Undergoing a Single Audit for the First Time? Here’s What You Need to Know

The Coronavirus Aid, Relief, and Economic Security (CARES) Act and American Rescue Plan Act (ARPA) have led to many non-profit organizations, state and local governments and higher education institutions receiving federal funding. This new source of funding could qualify as federal awards under Title 2 U.S. Code of Federal Regulations Part 200, Uniform Administrative Requirements, Cost Principles and Audit Requirements for Federal Awards (Uniform Guidance). If these non-federal entities expend more than $750,000 in federal awards during one fiscal year, they are subject to Single Audit requirements under the Uniform Guidance. Many organizations in the non-profit, education and government sectors are working through the Single Audit process for the first time and navigating unchartered territory.

The Board of Directors’ role in this process is vital to ensuring the organization is using resources effectively, taking on projects it can manage and fulfilling both the organizational mission and compliance requirements. A knowledgeable, engaged and effective Board can make a difference in whether or not an organization can keep grant funding. While the Board should not be involved with day-to-day compliance, it has the responsibility at the entity level of making sure the organization has the resources and oversight to achieve compliance.

DHG has provided Single Audits to a variety of clients over the years, including healthcare organizations recently receiving CARES Act grants as well as many other federal programs. Our Single Audit professionals have outlined helpful tips for management teams and Boards of Directors to reference as their institutions proceed with a first-time Single Audit.

The Single Audit Process in Brief

Single Audits typically follow a four-step process as outlined by the AICPA: 1) Determine the need for a Single Audit, 2) Select the major programs, 3) Test internal controls and compliance and 4) Provide reporting.

The need for a Single Audit and whether an institution meets the criteria is based on the Schedule of Expenditures of Federal Awards (SEFA), filled out by the organization (more on this below in Tip #1). One of the primary purposes of the Single Audit’s assessment of an organization’s internal control is to “provide reasonable assurance that the non-federal entity is managing the federal award in compliance with federal statutes, regulations and the terms and conditions of the federal award.” In selecting programs to test by risk level, auditors use Uniform Guidance criteria (see Tip #2) and judgment from their experience conducting these audits. The final deliverables from a Single Audit include a reporting package with the SEFA, Yellow Book report, single audit compliance opinion, schedule of findings and questioned costs and corrective action plan, if applicable, among other documents.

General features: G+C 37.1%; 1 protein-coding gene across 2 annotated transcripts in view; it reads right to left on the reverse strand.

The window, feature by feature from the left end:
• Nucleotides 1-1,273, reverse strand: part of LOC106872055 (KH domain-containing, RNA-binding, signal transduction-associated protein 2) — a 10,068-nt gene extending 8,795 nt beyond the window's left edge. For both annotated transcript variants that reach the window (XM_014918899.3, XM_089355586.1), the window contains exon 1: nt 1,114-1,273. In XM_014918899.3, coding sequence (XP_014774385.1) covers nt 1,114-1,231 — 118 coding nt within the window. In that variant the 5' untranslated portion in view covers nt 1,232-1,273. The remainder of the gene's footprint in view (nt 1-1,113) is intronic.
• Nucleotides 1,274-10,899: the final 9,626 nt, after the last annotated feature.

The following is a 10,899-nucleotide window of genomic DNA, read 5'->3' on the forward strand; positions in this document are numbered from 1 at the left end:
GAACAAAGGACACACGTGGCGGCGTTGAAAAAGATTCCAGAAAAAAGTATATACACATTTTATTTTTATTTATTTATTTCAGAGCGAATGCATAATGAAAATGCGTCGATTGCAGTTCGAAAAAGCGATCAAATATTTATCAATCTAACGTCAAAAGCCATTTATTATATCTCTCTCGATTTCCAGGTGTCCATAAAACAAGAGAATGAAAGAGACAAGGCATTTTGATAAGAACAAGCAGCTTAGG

Tips for a Successful First-Time Single Audit
Tip #1: Understand the Funding Received

Organizations will need to complete the SEFA, the schedule detailing all federal awards they received. While this can be a time-consuming process in the first year, it is vital to an effective Single Audit. In understanding your funding, organizations should know the answers to the following and keep them top-of-mind throughout the process:

  • Who is the awarding agency contact? (including contact information for questions)
  • What are the restrictions on spending?
  • How will our spending be tracked?
Tip #2: Know the Players

Understanding the agencies involved in the Single Audit process is key. Single Audits include an annual financial statement audit under AICPA standards and Government Auditing Standards (or Yellow Book standards) as well as an annual compliance audit under AICPA standards and Office of Management and Budget (OMB) Uniform Guidance, a framework for managing grants. The Government Accountability Office (GAO) is responsible for issuing Yellow Book Standards. The OMB issues and maintains Single Audit regulations and coordinates with federal grant-making agencies. Single Audits must be submitted to the Federal Audit Clearinghouse, which operates on behalf of the OMB.

Yellow Book standards address compliance with laws and regulations that have direct and material effects on the financial statements and controls surrounding financial reporting. OMB Uniform Guidance requires both documentation surrounding internal controls over compliance and documentation on compliance requirements. The Compliance Supplement section of the Uniform Guidance is particularly important as it identifies existing compliance requirements that the federal government will want to see audited as part of an organization’s Single Audit.

Tip #3: Nail the Planning Process

As with a traditional audit, the planning stage of a Single Audit is critical. Discuss your federal programs with your auditor early in the process and the auditor will help collaboratively determine the testing approach that will be used and lay out documentation requirements. Documentation is more intense for a Single Audit than a traditional audit.

Tip #4: Designate a Single Audit Go-To Contact Person

The individual you select as the point-person is ultimately responsible for the Single Audit, should be knowledgeable of the requirements and will be the liaison between the organization and the auditor.

For more information about first-time Single Audits or questions about their impact to your organization, please reach out to us at nonprofit@dhg.com.


Mark Nicolas
Managing Partner, Non-profit, Education & Government

Sabrina Preston
Senior Manager, Assurance Services

© Dixon Hughes Goodman LLP. All rights reserved.
DHG is registered in the U.S. Patent and Trademark Office to Dixon Hughes Goodman LLP.